Microsoft uses the name “Office 365” for products that include cloud services, such as additional SkyDrive online storage, Skype minutes for home use, Lync web conferencing or Exchange Online hosted email for businesses. Cloud services are features that are enabled over the Internet. Most Office 365 plans also include the full-featured Office 2013 applications, which users can install across multiple computers and devices. All Office 365 products, such as Office 365 Home Premium, are paid for on a subscription basis, annually. Active subscribers will receive future rights to version upgrades as a benefit of their subscription. Entitlements vary by product.

What it includes:

  • Word, Excel, PowerPoint, OneNote, and Outlook.
  • Office on one PC for household use.
  • One time purchase for the life of your PC; non-transferrable.
  • 7 GB of online storage in SkyDrive.
  • Free Office Web Apps1 for accessing, editing, and sharing documents.
  • An improved user interface optimized for touch, pen, and keyboard.

How do I download Office?

Please note: This item requires a download directly from Microsoft. Below are instructions on what to expect when you purchase an Office download from Amazon.com:

  1. Once you have completed your software download purchase at Amazon.com, you must click the "Continue to Office.com" button to get your software. The "Continue to Office.com" button can be found in your confirmation email, Your Games and Software Library, and on the Thank You page once you've completed your purchase.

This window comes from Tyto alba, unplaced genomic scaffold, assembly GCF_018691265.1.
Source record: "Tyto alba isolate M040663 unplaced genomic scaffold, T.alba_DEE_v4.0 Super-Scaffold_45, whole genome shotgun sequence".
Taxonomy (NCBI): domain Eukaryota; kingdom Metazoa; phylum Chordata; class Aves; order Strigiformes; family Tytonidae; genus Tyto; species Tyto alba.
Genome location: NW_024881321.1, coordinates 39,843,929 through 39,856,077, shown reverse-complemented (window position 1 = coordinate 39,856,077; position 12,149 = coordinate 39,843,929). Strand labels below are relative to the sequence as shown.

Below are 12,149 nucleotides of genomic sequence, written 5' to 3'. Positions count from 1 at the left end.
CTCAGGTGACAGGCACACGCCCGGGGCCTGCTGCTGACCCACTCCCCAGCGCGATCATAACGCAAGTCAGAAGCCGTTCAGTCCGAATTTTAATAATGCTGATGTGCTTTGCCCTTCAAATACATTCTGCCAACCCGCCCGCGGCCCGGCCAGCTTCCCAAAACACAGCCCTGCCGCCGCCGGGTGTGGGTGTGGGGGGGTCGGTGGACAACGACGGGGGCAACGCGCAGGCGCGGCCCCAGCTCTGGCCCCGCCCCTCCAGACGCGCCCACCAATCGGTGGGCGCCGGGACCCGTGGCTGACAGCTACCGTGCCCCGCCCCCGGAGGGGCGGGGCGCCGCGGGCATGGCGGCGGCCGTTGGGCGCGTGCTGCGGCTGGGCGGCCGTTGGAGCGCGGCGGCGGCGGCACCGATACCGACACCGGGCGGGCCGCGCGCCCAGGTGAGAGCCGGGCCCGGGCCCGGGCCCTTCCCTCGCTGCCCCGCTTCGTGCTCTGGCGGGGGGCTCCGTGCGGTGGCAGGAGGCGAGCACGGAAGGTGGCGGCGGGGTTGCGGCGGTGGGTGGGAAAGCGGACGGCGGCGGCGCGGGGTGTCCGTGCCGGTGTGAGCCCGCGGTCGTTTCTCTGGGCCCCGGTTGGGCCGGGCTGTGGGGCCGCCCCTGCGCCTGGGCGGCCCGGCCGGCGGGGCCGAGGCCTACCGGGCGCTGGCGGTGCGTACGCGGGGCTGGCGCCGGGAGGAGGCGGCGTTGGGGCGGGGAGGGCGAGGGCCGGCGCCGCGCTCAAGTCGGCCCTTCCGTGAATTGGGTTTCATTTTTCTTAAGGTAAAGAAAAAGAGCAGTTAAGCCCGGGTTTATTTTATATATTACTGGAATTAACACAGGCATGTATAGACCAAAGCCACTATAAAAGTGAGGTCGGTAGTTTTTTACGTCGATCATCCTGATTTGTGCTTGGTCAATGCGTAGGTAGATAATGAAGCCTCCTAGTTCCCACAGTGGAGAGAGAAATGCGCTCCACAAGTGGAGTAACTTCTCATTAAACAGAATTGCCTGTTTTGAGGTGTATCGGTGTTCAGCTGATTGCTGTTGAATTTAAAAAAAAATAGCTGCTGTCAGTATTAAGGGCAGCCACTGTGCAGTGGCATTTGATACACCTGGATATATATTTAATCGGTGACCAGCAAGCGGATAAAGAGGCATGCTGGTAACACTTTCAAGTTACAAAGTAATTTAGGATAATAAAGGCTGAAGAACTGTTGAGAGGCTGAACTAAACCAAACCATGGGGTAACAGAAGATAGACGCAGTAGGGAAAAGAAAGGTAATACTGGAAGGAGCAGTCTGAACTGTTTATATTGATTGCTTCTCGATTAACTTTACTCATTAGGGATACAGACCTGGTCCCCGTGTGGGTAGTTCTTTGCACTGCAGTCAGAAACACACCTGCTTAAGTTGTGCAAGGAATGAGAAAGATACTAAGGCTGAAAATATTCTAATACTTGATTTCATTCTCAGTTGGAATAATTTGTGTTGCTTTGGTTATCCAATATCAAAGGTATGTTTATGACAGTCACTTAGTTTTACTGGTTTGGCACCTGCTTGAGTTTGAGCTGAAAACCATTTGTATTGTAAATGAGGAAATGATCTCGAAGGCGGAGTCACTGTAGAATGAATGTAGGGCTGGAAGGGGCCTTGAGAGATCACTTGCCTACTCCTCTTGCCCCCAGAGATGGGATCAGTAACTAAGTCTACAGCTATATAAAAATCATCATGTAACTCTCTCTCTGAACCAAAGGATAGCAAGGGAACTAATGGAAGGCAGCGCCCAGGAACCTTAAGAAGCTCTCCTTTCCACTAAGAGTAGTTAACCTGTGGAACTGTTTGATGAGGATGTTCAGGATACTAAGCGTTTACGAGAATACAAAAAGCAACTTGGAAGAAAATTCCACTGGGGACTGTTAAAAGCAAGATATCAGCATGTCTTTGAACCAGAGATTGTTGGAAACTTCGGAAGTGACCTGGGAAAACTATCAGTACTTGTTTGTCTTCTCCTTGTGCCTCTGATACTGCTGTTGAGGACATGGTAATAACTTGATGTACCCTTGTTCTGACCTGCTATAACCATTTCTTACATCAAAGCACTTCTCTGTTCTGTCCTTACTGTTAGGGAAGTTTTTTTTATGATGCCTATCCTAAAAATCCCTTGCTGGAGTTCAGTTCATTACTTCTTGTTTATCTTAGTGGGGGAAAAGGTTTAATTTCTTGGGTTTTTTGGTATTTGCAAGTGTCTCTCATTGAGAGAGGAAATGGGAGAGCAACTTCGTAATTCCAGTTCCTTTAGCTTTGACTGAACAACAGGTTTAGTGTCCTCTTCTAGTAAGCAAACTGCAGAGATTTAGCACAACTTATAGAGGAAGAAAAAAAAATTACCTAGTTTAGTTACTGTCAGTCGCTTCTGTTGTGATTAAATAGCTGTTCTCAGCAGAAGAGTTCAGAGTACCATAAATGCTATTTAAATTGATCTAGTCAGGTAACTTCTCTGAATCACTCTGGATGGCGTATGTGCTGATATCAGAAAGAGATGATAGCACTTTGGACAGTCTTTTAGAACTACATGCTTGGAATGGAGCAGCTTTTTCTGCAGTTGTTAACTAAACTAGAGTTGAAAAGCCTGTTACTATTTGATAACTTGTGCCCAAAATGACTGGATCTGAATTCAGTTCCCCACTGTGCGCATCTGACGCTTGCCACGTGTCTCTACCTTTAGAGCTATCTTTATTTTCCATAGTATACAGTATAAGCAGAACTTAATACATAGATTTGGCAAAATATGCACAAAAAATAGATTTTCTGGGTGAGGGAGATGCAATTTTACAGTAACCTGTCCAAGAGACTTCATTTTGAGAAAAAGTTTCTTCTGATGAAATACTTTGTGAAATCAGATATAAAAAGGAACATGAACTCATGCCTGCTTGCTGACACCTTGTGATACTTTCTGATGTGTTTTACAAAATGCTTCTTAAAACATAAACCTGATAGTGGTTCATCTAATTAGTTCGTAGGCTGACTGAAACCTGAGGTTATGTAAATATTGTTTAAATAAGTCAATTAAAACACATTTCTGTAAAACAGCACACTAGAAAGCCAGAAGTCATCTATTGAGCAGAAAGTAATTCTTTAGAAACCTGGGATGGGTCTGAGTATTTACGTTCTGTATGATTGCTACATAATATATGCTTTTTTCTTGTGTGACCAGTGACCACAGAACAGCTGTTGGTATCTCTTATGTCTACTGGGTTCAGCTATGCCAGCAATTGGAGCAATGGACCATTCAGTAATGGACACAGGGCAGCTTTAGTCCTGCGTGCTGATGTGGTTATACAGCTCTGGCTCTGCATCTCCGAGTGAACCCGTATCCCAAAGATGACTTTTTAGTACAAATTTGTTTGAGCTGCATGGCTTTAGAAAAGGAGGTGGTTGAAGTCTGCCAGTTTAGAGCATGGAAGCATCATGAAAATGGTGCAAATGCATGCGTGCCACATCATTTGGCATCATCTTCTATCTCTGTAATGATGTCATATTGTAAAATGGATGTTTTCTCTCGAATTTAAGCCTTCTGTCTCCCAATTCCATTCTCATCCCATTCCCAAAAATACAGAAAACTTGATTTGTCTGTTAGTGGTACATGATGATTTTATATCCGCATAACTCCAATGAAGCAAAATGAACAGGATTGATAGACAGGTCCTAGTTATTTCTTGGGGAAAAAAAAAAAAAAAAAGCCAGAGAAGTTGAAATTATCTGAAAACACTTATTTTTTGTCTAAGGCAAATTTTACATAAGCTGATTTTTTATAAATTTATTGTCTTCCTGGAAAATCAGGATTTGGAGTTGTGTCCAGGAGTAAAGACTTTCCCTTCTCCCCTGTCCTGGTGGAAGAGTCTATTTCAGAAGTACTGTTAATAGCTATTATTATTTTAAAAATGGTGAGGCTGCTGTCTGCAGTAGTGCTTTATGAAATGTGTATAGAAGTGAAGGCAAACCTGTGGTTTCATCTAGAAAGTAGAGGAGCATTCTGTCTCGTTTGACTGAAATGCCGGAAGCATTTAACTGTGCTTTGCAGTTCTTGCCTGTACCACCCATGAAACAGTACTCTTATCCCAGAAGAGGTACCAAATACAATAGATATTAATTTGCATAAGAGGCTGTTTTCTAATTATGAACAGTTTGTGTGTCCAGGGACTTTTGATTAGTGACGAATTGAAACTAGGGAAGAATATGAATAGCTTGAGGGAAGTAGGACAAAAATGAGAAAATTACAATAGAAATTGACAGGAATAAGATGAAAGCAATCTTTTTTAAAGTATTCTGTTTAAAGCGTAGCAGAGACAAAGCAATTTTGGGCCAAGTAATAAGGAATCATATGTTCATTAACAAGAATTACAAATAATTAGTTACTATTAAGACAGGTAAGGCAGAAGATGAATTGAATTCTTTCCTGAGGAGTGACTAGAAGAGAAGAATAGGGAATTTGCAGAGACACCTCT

2. You will be directed to a custom Microsoft Office site to register or sign-in with a Microsoft account.
  3. Select your preferred country and language.
  4. From your "My Account" page with Microsoft, select the item that you want to install.
  5. Click the "Install" button to begin your download.

What's new with Office?

Complete Tasks Easily

  • Experience Office on Windows 8 devices, with an improved user interface optimized for touch, pen, and keyboard.
  • An improved look and feel reduces distractions for a better reading experience.
  • The new Start screen gives you a selection of recent documents and templates.

Simple Communication

  • Get your emails, schedule, and tasks in Outlook.
  • See your Outlook schedule, an appointment, or details about a contact without changing screens.
  • Create presentations with widescreen themes in PowerPoint.
  • Recommended Charts helps you visualize data in Excel.

Microsoft Office Applications

  • Add pictures, videos, or online media with a simple drag and drop.
  • Use OneNote to capture and share notes, pictures, web pages, voice memos, and more.
  • Incorporate content from PDFs into Word documents.
  • Flash Fill in Excel allows you to format and rearrange your data with tools that recognize patterns and auto complete data with no formulas or macros required.

System Requirements

  • Computer and Processor: 1 GHz or faster x86 or 64-bit processor with SSE2 instruction set
  • Memory: 1 GB RAM (32 Bit) /2 GB RAM (64 Bit) recommended for graphics features and certain advanced functionality2
  • Hard Disk: 3.0 GB of available disk space
  • Display: 1366 x 768 resolution
  • Operating System: Windows 7, Windows 8, Windows 2008 R2 with .NET 3.5 or greater
  • Graphics: Graphics hardware acceleration requires DirectX10 graphics card

Additional Requirements

  • Internet connection. Fees may apply.